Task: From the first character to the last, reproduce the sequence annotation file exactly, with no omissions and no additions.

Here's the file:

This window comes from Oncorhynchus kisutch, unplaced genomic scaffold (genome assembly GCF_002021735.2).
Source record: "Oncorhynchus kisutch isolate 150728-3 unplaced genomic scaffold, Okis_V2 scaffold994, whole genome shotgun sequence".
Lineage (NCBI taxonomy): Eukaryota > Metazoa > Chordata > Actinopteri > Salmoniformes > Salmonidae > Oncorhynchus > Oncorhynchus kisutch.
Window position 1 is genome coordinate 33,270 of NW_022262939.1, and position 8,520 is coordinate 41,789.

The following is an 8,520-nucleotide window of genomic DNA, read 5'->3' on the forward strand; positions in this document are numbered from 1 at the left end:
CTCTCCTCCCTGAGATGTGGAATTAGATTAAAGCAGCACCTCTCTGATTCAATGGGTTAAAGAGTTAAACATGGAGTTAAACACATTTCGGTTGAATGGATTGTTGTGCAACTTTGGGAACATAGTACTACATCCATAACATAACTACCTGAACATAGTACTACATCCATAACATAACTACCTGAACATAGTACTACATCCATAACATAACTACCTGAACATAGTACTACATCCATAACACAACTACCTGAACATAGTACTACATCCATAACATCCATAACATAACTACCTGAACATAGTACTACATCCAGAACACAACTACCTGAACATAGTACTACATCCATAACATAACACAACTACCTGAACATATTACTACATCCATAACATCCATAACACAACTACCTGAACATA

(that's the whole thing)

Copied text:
This window comes from Oncorhynchus kisutch, unplaced genomic scaffold (genome assembly GCF_002021735.2).
Source record: "Oncorhynchus kisutch isolate 150728-3 unplaced genomic scaffold, Okis_V2 scaffold994, whole genome shotgun sequence".
Lineage (NCBI taxonomy): Eukaryota > Metazoa > Chordata > Actinopteri > Salmoniformes > Salmonidae > Oncorhynchus > Oncorhynchus kisutch.
Window position 1 is genome coordinate 33,270 of NW_022262939.1, and position 8,520 is coordinate 41,789.

The following is an 8,520-nucleotide window of genomic DNA, read 5'->3' on the forward strand; positions in this document are numbered from 1 at the left end:
CTCTCCTCCCTGAGATGTGGAATTAGATTAAAGCAGCACCTCTCTGATTCAATGGGTTAAAGAGTTAAACATGGAGTTAAACACATTTCGGTTGAATGGATTGTTGTGCAACTTTGGGAACATAGTACTACATCCATAACATAACTACCTGAACATAGTACTACATCCATAACATAACTACCTGAACATAGTACTACATCCATAACATAACTACCTGAACATAGTACTACATCCATAACACAACTACCTGAACATAGTACTACATCCATAACATCCATAACATAACTACCTGAACATAGTACTACATCCAGAACACAACTACCTGAACATAGTACTACATCCATAACATAACACAACTACCTGAACATATTACTACATCCATAACATCCATAACACAACTACCTGAACATA